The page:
Paper as a countertop material? Sounds suspect—and soggy—but think again. When combined with a few key ingredients, heated, and compressed, paper turns into a material that is stone-like in appearance and durability, but softer and more forgiving. Originally designed for use in skateboard parks, science labs, and marine environments, paper composite countertops have proved that they have muscle, and are an excellent, affordable, eco-friendly alternative to solid-surface plastics and stone. Should paper-based countertops be on your short list?
What are paper composite countertops?
Paper composite countertops are made of paper (or wood-based fibers), natural pigments, and non-petroleum-based resins. These materials are mixed, compressed, and baked at very high heat to create dense, durable, nonporous monolithic slabs.
What are the benefits of using paper composite counters?
Paper composite has an appeal similar to solid-surface composite (Corian), but with an earth-friendly bent. In particular, paper-based composite counters are:
- Environmentally friendly. The majority of the paper content is postconsumer recycled or comes from FSC-certified, sustainably harvested forests.
- Easy to install. Paper composite is lighter than stone and can be cut and shaped with ease.
- Able to be joined with tight, clean seams. While not invisible, the seams are much cleaner than what can be achieved with stone countertops.
- Dense and durable. Paper composite counters are harder than wood yet more forgiving than stone.
- Nonporous. The material is impervious to water, won’t harbor bacteria, and is stain resistant.
- Appropriate for indoor and outdoor applications. Paper composite counters can stand up to weather.
Who makes paper-based countertops?
The two key manufacturers of paper composite material are Richlite and Paperstone. They differ slightly in their ingredients, recipes, and resulting colors. Two additional products to consider are Trespa and Kliptech EcoTop. Used in scientific and medical laboratories, Trespa TopLab countertops are made of thermoset resins with cellulose fiber reinforcement and are exceptionally stain resistant and durable. Kliptech makes a partially paper-based countertop, EcoTop, which is a blend of bamboo fibers, recycled demolition wood fibers, and recycled paper bound together with a VOC-free, water-based resin.
What colors are available?
The type of resin used to make paper-based countertops is dark and causes the resulting color choices to be limited to a range of medium to dark hues, all in a matte finish. They will darken slightly over time with exposure to UV rays.
How do you clean and maintain paper composite counters?
For day-to-day cleaning, use a damp cloth or sponge to wipe the surface. Skip the soap—alkaline soap, such as regular dish soap, will gradually dull the surface. With stubborn stains, try a nonabrasive household cleaner (avoid using bleach products). Plain yogurt can be used to pull stains from lighter colored material.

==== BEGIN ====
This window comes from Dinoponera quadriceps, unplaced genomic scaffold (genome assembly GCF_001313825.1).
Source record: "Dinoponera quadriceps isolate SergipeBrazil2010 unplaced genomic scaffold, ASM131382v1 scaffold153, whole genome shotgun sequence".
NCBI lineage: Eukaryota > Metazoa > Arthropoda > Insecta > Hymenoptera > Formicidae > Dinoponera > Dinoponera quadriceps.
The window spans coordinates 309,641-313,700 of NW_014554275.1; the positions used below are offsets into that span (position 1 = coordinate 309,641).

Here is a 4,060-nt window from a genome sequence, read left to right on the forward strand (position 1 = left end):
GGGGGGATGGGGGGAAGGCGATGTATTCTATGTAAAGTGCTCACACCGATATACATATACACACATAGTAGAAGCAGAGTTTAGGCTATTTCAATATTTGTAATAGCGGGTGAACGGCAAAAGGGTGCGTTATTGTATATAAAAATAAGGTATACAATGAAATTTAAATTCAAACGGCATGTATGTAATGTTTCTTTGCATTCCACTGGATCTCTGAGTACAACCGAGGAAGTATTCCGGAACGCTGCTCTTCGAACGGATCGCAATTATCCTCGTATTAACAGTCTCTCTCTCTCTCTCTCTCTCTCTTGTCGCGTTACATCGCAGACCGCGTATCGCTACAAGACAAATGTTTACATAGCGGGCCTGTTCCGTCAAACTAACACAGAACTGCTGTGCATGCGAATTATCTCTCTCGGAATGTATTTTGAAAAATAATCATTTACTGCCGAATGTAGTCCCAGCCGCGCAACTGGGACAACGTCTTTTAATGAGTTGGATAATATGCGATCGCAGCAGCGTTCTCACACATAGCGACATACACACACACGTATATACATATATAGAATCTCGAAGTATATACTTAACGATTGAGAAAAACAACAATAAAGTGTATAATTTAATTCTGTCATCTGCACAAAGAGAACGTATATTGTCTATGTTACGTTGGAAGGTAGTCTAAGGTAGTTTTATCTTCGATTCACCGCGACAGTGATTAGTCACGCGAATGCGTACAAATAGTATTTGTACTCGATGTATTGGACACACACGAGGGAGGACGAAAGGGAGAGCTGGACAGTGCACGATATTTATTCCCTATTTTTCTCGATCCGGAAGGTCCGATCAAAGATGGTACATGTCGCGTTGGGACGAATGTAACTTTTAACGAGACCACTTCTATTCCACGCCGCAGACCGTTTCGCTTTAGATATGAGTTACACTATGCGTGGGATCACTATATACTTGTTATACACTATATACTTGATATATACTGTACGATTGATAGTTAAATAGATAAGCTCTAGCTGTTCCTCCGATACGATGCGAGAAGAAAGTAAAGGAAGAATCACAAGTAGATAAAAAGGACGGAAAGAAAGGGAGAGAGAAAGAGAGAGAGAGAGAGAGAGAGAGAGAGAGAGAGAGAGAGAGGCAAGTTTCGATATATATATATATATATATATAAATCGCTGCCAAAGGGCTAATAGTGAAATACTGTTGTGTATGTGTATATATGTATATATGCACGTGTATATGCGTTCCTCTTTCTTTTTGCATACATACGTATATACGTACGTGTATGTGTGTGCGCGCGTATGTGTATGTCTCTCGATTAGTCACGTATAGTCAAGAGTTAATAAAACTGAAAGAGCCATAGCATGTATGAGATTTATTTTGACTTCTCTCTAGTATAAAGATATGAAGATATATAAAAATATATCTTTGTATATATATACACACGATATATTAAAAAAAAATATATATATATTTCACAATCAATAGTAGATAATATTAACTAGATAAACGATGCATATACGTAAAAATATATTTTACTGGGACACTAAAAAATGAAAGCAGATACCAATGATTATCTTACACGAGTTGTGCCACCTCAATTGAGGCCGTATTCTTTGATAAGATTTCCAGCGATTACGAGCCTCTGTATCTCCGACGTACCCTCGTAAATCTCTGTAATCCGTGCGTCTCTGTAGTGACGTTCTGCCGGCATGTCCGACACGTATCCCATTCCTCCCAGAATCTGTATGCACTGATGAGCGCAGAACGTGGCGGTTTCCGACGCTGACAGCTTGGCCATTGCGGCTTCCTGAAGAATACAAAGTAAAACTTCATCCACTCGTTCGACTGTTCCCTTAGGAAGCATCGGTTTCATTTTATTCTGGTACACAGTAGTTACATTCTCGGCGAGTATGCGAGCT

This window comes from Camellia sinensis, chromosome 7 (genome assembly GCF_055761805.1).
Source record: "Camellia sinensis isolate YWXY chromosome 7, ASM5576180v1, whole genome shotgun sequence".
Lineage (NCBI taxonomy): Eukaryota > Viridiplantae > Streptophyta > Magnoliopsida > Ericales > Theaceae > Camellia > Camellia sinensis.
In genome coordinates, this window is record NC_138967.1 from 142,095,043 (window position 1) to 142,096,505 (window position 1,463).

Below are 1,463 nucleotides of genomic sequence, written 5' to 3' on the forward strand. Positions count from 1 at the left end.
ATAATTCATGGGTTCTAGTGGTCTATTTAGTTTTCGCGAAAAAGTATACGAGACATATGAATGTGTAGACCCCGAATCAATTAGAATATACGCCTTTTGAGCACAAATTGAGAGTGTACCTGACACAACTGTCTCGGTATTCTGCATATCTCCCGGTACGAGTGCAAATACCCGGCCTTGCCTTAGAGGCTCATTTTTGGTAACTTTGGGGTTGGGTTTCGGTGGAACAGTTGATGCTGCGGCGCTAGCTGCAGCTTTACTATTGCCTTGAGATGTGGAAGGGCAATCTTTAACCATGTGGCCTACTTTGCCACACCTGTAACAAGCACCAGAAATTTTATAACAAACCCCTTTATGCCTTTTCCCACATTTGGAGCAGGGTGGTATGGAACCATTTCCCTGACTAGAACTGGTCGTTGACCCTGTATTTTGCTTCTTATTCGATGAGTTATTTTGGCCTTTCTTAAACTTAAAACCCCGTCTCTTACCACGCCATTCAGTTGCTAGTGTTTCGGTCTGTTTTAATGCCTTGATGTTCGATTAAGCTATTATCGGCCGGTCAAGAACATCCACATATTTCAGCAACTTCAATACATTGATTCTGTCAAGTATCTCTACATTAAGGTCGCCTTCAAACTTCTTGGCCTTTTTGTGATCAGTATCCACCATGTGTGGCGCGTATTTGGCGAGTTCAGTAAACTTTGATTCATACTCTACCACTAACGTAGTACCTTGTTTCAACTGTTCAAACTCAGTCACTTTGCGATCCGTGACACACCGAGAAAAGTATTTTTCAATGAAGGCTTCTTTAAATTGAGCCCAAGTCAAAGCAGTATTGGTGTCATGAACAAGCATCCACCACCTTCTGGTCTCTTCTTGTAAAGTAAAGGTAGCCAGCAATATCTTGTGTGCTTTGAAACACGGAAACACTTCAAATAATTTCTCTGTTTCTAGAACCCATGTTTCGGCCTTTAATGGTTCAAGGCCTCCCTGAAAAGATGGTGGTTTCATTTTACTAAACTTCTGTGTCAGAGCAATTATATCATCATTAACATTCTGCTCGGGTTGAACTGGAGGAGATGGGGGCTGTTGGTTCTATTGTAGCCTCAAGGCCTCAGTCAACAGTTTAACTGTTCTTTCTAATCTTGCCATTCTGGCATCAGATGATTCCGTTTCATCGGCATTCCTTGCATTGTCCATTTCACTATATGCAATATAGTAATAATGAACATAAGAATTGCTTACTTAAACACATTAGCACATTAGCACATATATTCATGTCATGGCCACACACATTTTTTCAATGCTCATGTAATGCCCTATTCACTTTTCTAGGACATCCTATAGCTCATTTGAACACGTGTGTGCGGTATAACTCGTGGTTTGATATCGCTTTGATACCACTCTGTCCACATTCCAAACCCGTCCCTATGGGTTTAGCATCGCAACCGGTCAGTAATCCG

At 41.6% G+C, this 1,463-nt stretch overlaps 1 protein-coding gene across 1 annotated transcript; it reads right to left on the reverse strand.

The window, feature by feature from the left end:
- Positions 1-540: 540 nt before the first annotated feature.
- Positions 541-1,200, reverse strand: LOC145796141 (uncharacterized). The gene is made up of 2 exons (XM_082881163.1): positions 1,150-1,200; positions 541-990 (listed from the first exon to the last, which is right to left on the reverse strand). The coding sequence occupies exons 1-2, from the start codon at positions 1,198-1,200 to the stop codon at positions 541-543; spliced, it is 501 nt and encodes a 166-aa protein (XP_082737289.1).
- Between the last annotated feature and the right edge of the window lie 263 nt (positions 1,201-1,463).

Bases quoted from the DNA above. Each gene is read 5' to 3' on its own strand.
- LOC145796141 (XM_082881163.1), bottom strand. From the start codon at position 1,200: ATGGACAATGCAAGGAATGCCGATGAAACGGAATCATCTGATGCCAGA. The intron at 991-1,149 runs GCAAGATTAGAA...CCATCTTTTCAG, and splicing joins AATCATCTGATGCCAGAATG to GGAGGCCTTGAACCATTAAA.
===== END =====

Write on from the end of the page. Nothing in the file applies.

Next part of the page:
It’s important to note that paper composite counters are only heat resistant to 350 degrees: Hot pads or trivets are a must to avoid burning the surface. That said, surface nicks, scratches, and scorch marks can be sanded out of the top with an abrasive pad and then finished with food-safe mineral oil.
How much do paper composite countertops cost?
Comparable to other solid-surface composite countertops in price, paper-based countertop slab is in the low-to-mid price range of worktop materials, running between $30 to $80 per square foot installed. Price varies depending on the complexity of the installation, the thickness of the slab, and the cost of installation labor in your area.
Paper Composite Countertop Recap
- Durable work surface
- Warmer and more forgiving than stone
- Made from recycled and environmentally sustainable materials
- Stain- and nick-resistant
- Easy to install
- Impervious to moisture, won’t harbor bacteria
- Easy to clean
- Will develop a patina over time
- Heat resistant to 350 degrees; can scorch
- Limited color palette
- Not recyclable due to resin content, but can be recut and reused
- Will develop a patina over time
Researching new countertops? Read 5 Questions to Ask When Choosing Your Kitchen Countertops. And for more specifics, see:
- Remodeling 101: Butcher Block Countertops
- Remodeling 101: Concrete Countertops
- Remodeling 101: Soapstone Countertops
- Remodeling 101: Stainless Steel Countertops
- Remodeling 101: Marble Countertops
- Remodeling 101: Engineered Quartz Countertops
- Remodeling 101: Corian Countertops (and the New Corian Look-alikes)
Finally, get more ideas on how to evaluate and choose your kitchen countertop in our Remodeling 101 Guide: Kitchen Countertops.
N.B.: This post is an update; the original story ran on September 2, 2016.
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